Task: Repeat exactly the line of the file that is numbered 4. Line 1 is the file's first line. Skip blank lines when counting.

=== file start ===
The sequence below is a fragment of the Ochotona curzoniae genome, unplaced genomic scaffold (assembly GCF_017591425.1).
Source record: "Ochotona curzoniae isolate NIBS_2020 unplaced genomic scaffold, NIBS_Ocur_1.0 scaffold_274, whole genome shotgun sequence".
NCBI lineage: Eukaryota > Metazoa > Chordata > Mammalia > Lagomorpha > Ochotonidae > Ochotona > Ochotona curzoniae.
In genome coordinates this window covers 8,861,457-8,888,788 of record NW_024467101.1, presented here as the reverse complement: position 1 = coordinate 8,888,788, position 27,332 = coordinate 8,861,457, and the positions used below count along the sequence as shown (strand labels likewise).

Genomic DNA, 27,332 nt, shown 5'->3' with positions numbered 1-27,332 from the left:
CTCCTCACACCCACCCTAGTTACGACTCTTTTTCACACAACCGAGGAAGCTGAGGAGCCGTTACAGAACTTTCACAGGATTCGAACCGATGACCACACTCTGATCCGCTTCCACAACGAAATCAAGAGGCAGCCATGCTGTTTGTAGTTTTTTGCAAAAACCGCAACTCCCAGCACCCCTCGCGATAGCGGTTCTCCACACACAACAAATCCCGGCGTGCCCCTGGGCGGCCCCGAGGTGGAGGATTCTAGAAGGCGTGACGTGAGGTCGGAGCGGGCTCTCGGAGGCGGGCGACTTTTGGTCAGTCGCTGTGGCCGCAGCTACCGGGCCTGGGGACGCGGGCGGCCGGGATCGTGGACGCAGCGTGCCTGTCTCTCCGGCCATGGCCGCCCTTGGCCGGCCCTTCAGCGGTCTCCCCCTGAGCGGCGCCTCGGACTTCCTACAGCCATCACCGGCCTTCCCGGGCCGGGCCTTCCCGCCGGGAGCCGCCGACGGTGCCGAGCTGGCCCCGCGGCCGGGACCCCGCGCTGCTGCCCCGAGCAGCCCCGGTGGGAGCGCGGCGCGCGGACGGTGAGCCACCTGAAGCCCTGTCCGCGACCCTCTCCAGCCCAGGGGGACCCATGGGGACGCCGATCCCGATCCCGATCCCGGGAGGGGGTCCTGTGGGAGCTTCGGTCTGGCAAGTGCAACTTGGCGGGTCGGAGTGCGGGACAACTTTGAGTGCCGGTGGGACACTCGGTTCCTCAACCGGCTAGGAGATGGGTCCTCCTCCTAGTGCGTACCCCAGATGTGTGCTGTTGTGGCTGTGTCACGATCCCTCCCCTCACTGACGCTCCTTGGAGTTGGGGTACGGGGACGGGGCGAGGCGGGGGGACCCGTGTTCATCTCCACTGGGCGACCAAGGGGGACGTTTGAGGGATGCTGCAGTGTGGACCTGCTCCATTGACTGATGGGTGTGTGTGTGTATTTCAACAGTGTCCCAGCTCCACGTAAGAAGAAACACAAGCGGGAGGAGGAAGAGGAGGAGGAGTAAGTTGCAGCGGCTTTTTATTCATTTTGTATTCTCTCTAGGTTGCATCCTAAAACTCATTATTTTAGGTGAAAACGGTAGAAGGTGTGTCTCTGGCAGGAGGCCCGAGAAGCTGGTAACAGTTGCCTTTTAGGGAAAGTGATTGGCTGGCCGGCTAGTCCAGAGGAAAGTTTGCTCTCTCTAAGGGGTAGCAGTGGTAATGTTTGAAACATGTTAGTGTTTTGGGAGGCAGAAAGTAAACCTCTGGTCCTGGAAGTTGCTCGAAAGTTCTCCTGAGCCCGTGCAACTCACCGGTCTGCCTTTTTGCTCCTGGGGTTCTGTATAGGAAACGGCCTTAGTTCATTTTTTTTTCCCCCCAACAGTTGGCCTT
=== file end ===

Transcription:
In genome coordinates this window covers 8,861,457-8,888,788 of record NW_024467101.1, presented here as the reverse complement: position 1 = coordinate 8,888,788, position 27,332 = coordinate 8,861,457, and the positions used below count along the sequence as shown (strand labels likewise).